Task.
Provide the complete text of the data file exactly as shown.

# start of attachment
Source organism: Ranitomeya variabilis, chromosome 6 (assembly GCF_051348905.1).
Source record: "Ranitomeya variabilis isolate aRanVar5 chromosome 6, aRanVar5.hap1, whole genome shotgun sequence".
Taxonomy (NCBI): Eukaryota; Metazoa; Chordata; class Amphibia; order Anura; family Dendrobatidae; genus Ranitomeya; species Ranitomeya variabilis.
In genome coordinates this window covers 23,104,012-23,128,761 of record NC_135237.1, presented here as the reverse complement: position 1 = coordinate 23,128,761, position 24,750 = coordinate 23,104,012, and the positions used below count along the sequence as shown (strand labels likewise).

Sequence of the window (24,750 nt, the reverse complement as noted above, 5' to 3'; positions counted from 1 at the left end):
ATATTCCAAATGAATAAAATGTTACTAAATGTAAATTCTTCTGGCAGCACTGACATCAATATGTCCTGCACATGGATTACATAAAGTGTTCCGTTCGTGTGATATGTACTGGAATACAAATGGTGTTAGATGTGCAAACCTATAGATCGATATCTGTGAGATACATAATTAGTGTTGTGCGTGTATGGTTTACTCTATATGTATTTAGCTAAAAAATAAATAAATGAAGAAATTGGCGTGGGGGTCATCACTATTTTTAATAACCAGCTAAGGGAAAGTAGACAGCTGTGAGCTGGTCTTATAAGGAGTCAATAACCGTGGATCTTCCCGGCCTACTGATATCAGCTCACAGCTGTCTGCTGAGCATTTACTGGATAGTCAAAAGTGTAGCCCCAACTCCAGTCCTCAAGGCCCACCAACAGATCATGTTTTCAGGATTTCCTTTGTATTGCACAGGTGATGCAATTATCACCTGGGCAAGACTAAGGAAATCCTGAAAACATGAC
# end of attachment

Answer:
Source organism: Ranitomeya variabilis, chromosome 6 (assembly GCF_051348905.1).
Source record: "Ranitomeya variabilis isolate aRanVar5 chromosome 6, aRanVar5.hap1, whole genome shotgun sequence".
Taxonomy (NCBI): Eukaryota; Metazoa; Chordata; class Amphibia; order Anura; family Dendrobatidae; genus Ranitomeya; species Ranitomeya variabilis.
In genome coordinates this window covers 23,104,012-23,128,761 of record NC_135237.1, presented here as the reverse complement: position 1 = coordinate 23,128,761, position 24,750 = coordinate 23,104,012, and the positions used below count along the sequence as shown (strand labels likewise).

Sequence of the window (24,750 nt, the reverse complement as noted above, 5' to 3'; positions counted from 1 at the left end):
ATATTCCAAATGAATAAAATGTTACTAAATGTAAATTCTTCTGGCAGCACTGACATCAATATGTCCTGCACATGGATTACATAAAGTGTTCCGTTCGTGTGATATGTACTGGAATACAAATGGTGTTAGATGTGCAAACCTATAGATCGATATCTGTGAGATACATAATTAGTGTTGTGCGTGTATGGTTTACTCTATATGTATTTAGCTAAAAAATAAATAAATGAAGAAATTGGCGTGGGGGTCATCACTATTTTTAATAACCAGCTAAGGGAAAGTAGACAGCTGTGAGCTGGTCTTATAAGGAGTCAATAACCGTGGATCTTCCCGGCCTACTGATATCAGCTCACAGCTGTCTGCTGAGCATTTACTGGATAGTCAAAAGTGTAGCCCCAACTCCAGTCCTCAAGGCCCACCAACAGATCATGTTTTCAGGATTTCCTTTGTATTGCACAGGTGATGCAATTATCACCTGGGCAAGACTAAGGAAATCCTGAAAACATGAC